JavaScript Promises: a practical guide

Promises are used to manage asynchronous operations, which were eventually added to JavaScript in the ECMAScript 2015 specification. Promises simplify the previous approach to async actions control, based on the callback function. This issue is of great significance to anyone working in JavaScript – or planning to do that. I hope this text will clarify the subject to you, as I’m going to give you a detailed description of what “promises” are and how to make good use of them.

JavaScript Promises: a practical guide
Contributor Photo - Mirosław Stasiak

Mirosław Stasiak

JavaScript Developer

Asynchronicity in JavaScript

JavaScript is a single-threaded language, which means that an app can only perform one action and then move on to the next one. An example of a synchronous action would be waiting in a line in a store. You can’t finish your shopping before each person preceding you is served.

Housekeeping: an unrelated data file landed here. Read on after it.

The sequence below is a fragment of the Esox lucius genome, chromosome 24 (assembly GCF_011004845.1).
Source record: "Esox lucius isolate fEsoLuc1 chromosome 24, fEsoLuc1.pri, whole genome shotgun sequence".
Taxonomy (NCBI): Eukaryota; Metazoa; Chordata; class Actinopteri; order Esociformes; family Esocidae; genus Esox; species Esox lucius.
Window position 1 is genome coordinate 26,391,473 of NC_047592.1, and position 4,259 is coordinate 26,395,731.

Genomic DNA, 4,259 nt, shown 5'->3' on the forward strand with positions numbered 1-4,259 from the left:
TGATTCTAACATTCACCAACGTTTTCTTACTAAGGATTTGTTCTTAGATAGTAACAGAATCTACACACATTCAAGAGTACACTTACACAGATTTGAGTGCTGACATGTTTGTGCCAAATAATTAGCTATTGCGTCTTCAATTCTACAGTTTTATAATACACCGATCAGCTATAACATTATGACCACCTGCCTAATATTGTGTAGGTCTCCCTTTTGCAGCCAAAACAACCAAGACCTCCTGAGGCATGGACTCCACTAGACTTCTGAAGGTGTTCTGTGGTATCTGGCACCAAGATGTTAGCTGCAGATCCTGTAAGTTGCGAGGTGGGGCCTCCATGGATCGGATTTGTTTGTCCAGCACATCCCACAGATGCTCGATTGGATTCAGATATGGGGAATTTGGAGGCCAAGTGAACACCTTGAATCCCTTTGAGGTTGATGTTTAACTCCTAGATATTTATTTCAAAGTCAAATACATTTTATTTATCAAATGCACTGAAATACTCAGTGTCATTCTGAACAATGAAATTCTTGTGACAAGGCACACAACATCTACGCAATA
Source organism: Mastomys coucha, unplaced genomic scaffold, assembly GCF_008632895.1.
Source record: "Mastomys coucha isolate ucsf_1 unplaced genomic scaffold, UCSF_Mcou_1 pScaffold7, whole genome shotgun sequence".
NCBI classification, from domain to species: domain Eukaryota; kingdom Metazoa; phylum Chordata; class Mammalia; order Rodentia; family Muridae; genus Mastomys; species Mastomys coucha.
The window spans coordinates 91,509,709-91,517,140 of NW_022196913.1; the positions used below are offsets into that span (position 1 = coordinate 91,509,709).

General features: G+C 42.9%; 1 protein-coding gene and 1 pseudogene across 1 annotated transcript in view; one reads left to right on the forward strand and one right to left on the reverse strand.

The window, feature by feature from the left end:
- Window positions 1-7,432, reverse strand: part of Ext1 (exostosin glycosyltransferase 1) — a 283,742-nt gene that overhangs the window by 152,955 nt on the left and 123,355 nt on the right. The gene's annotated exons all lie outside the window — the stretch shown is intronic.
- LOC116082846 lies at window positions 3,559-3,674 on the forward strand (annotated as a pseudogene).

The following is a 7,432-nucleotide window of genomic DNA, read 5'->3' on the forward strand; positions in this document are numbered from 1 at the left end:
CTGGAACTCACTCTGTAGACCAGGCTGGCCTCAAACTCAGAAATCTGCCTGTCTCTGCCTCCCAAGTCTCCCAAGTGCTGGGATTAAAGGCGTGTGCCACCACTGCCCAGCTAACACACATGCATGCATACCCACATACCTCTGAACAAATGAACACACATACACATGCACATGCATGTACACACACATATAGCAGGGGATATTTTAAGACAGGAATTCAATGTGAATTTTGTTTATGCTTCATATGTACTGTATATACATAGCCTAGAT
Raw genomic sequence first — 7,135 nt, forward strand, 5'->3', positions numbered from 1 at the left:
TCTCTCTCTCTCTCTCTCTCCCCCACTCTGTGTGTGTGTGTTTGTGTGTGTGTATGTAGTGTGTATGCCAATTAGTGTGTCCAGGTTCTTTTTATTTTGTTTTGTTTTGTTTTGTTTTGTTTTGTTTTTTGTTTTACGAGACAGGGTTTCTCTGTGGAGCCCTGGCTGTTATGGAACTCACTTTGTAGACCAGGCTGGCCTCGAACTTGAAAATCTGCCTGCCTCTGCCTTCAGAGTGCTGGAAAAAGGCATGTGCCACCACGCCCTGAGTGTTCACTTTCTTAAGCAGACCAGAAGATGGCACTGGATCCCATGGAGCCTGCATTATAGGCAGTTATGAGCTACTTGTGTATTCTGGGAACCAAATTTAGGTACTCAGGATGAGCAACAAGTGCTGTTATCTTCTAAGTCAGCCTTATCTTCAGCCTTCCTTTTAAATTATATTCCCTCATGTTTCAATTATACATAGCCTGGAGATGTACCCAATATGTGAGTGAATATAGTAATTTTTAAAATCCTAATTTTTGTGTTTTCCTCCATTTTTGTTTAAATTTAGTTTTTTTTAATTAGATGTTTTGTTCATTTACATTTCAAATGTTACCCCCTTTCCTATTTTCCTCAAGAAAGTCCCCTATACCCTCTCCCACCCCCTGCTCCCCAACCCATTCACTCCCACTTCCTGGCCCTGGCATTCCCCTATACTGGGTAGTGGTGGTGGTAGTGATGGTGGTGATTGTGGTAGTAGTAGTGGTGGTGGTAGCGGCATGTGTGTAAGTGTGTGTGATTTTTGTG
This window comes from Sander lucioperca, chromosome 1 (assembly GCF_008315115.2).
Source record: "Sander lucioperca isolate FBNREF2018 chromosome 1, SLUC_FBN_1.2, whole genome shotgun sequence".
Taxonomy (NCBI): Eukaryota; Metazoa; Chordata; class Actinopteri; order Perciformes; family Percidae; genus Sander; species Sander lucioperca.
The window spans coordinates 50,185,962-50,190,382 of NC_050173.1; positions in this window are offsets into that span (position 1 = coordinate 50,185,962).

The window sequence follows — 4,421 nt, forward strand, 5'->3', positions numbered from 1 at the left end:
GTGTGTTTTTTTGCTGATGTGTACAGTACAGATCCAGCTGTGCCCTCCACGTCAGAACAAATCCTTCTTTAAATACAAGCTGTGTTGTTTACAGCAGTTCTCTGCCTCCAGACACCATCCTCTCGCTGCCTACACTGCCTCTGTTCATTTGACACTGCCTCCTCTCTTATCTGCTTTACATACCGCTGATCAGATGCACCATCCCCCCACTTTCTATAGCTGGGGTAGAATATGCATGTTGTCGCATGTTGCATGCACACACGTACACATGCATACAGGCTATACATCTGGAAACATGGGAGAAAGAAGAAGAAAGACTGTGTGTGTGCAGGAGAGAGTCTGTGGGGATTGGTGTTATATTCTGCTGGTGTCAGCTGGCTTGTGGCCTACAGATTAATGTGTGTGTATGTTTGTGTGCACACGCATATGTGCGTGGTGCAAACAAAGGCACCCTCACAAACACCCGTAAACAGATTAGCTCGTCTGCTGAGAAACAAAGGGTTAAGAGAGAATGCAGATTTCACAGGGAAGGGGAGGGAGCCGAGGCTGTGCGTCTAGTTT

Ordering in a restaurant is an example of an asynchronous action. You go to, let’s say, a pizzeria and order your meal, which is then prepared by a cook. In the meantime, other people can place their orders, they don’t need to wait for you to get your pizza. Everyone will have their food as soon as it’s ready.

Picture it this way: your JavaScript app is synchronous. As you’re expecting to perform an action – for instance, order a pizza – the person before you is being served, and you (meaning your app) have to wait for them to be done with it. You can place your order only when the aforementioned action is finished: as long as you don’t starve before that happens.

for (let i = 0; i < 10; i++) {
 console.log(i);
}
console.log('Another action');

Imagine what would happen if some time-consuming actions were looped. Your code would be blocked all along. This is where asynchronicity comes in handy. Namely, you’re able to give your app a task to be performed “in the background”. Your app remains available for other actions, and when the first action is completed, you get feedback containing data and the state of the action.

One of the most commonly performed asynchronous actions in JavaScript apps is fetching data from external servers.

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What is a Promise Object in JavaScript?

Promise objects represent a “promise” of completing the requested action and of delivering its value. Why is it actually called a “promise”? Because you never know when the action is going to be completed – or if it gets completed at all.

Have a look at what promises look like in practice. Promises can exist in several states: